Kaneohe, August 2015
How do I arrive at an image to paint? It can be an idea; a concept, a person, nature or a photograph just comes my way. No matter how or what, the antennas have to be tuned to receive. When I hang out with my friend Stephen Whitesell, a great photographer we often go through his photos. I only need to see a photo for a split second when I know that I love to paint it. So it was with one of Stephen’s photos, a set of waves rolling, in lit up by the setting sun.
Throughout the years I have painted or printed the surface of water. I have spent years looking at water, as a sailor, windsurfer, kite surfer or just for contemplation and I can’t imagine not living close to water. For nearly 40 years now I have lived on islands, water on all sides. I teach taiji on a peninsula in Kaneohe Bay, water on three sides. As a competitive sailor and windsurfer I learned how to read water to take advantage of its surface, wind gusts and shifts. Kitesurfing on Oahu’s north shore I am absorbed with watching the next set of waves emerging. Water surface is constantly changed by wind, the lack of it, currents and tides. My first look at the water every morning includes becoming aware in which direction the anchored boats point. Immersed in the creation of wind and water I feel most comfortable and alive.
When we look at water we take in the result of the influences of light, wind, reflections of trees, clouds, mountains. Water’s power in storms, tsunamis and floods is amongst the most awesome manifestations of nature’s power that we can experience. When we drink clear water or let it run over our skin or swim in it, we feel its blessings in most wonderful ways. When the waves calm after we throw a rock on still water, we can reflect on how our mind calms during meditation. Bruce Lee expressed his Daoist influenced philosophy like this: “Empty your Mind, be shapeless, formless….water can flow, water can crash, be like water my friend.”
After studying Daoism and taiji for more than 30 years and having done water sports even longer, all these things are on my mind when I paint water. As a painter I moved from abstract, expressionist, futurist inspired approaches through tight, realist portraits, flowers, landscapes to the desire to combine different techniques, brushstrokes, palette knives all in one painting and to paint……… like water, crashing occasionally, but mostly flowing, being like water, combine realism and abstraction in one swift motion.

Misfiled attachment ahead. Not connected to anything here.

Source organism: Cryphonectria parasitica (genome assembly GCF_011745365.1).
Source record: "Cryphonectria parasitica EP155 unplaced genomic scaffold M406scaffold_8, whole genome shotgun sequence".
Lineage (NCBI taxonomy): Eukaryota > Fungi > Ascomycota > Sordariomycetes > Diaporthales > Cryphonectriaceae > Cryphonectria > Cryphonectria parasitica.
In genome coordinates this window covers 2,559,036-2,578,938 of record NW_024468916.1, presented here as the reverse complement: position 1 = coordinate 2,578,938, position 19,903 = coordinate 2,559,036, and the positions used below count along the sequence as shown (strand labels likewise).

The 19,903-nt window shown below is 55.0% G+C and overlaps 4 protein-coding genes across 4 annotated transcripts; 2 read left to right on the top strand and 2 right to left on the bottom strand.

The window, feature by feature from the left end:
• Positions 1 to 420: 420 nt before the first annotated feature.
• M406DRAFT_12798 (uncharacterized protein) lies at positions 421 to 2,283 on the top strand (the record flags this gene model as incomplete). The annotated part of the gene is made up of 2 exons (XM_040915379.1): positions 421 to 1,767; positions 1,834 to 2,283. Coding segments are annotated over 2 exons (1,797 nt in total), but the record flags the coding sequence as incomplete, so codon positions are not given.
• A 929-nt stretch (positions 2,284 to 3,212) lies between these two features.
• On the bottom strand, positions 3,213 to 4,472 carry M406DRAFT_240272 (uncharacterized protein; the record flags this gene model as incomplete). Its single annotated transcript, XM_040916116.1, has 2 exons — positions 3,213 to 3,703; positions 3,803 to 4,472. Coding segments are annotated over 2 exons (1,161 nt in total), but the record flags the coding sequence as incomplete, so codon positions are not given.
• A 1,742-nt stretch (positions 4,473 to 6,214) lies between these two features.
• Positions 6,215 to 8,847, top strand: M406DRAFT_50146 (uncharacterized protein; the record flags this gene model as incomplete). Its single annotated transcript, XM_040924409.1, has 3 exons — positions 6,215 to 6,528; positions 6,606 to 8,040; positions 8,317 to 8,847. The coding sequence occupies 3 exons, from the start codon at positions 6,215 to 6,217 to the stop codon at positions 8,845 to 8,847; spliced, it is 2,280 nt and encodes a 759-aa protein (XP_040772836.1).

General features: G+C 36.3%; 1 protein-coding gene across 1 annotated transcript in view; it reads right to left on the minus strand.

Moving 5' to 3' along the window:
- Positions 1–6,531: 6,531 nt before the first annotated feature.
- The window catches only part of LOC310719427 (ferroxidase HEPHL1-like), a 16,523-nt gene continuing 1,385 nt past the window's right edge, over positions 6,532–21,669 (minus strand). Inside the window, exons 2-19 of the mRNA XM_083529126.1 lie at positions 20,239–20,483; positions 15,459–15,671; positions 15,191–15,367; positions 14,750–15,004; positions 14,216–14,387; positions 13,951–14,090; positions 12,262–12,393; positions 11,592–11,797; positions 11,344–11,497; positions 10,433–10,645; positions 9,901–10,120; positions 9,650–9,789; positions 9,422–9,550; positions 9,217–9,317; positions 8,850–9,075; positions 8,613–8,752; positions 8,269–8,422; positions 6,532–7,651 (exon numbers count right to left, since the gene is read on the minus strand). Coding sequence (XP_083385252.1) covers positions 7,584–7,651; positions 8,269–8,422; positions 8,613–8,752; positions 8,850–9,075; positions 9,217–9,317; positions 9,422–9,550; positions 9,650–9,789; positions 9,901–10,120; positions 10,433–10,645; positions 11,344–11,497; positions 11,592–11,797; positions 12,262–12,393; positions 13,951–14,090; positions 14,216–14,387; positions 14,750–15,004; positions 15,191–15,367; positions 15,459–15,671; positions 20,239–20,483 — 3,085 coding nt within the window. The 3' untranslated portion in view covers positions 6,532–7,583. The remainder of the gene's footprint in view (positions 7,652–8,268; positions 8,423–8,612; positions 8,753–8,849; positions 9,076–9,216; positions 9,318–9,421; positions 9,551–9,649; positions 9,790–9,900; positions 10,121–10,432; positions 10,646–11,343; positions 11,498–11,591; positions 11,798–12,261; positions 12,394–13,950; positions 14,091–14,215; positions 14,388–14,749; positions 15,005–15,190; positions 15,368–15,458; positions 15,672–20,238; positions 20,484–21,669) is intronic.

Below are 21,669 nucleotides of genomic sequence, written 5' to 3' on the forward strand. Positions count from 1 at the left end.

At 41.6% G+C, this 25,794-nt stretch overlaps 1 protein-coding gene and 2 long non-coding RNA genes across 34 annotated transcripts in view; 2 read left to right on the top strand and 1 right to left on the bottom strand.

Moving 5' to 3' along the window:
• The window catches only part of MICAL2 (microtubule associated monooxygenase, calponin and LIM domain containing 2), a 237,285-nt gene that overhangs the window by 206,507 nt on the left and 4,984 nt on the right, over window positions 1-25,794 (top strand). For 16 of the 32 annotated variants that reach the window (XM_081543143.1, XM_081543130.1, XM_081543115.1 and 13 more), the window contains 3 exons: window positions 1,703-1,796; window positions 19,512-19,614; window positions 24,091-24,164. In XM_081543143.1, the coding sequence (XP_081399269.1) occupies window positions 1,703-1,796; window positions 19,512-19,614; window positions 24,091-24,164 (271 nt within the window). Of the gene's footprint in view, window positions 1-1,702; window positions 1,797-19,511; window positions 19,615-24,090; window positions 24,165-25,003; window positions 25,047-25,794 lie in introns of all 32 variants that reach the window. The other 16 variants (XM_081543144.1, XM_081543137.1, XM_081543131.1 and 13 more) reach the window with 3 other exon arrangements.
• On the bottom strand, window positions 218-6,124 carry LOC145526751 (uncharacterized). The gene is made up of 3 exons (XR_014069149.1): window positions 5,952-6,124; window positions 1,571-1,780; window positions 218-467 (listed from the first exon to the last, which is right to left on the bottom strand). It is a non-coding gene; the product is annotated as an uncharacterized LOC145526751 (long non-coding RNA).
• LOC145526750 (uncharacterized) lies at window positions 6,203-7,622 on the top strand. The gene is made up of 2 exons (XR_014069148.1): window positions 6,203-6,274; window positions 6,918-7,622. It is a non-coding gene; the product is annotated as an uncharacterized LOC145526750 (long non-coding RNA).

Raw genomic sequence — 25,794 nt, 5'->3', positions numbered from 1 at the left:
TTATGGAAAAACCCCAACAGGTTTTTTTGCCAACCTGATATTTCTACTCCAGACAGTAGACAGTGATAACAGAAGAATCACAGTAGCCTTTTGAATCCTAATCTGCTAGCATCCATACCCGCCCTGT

When I started the Gold Waves painting, the linen surface was covered with several layers of oil paint from an attempt at depicting a reflection of mangroves on relatively calm water with small ripples. I had done a similar painting before, but in this one I could not establish the rhythm that I was looking for. Meanwhile I had piled on quite a bit of paint, some little hills of oil. These marks were completely unrelated to the new painting. When water hits an obstacle, it moves around it. The imagination works just like water; it finds a way to flow around an obstacle. I took the unevenness of the canvas as invitation to paint with freedom and abandonment, to pull and push the paint over the obstacles and let it flow. I worked with a limited palette, black white, red, yellow and some gold, and used brushes and palette knife, pushing, pulling letting it flow. This doesn’t mean that it was easy, but there was no real struggle. Towards the end I don’t look at the source photograph anymore. The painting has taken on its own identity; it has come alive. I made adjustments and added layer after layer until the painting told me that it was done, after 3 1/2 months.
It doesn’t matter if my inspiration comes from “running after a flock of wild geese” or “a date with Botticelli’s niece”, it is always freedom that I seek and this is how it feels, “when I paint my masterpiece.”
Quotes in italic from Bob Dylan, When I paint my masterpiece.
Since the response to the painting has been so great, I have decided to make giclees available. They come in three different sizes:
50″ x 64″ (127 x 163 cm) original size
25″ x 32″ (64 x 81 cm) half size,
12.5″ x 16″ (32 x 41 cm) quarter size and three different ways:
- Canvas – white edge. The image is printed according to size. The extra canvas area needed to stretch the print remains white. No stretcher bars. Easy shipping.
- Canvas – gallery wrapped edge. An extra printed edge can be seen on the side of the stretched canvas. No stretcher bars. Easy shipping.
- Stretched canvas – gallery wrapped edge. The canvas is stretched on professional custom-made wood stretcher bars.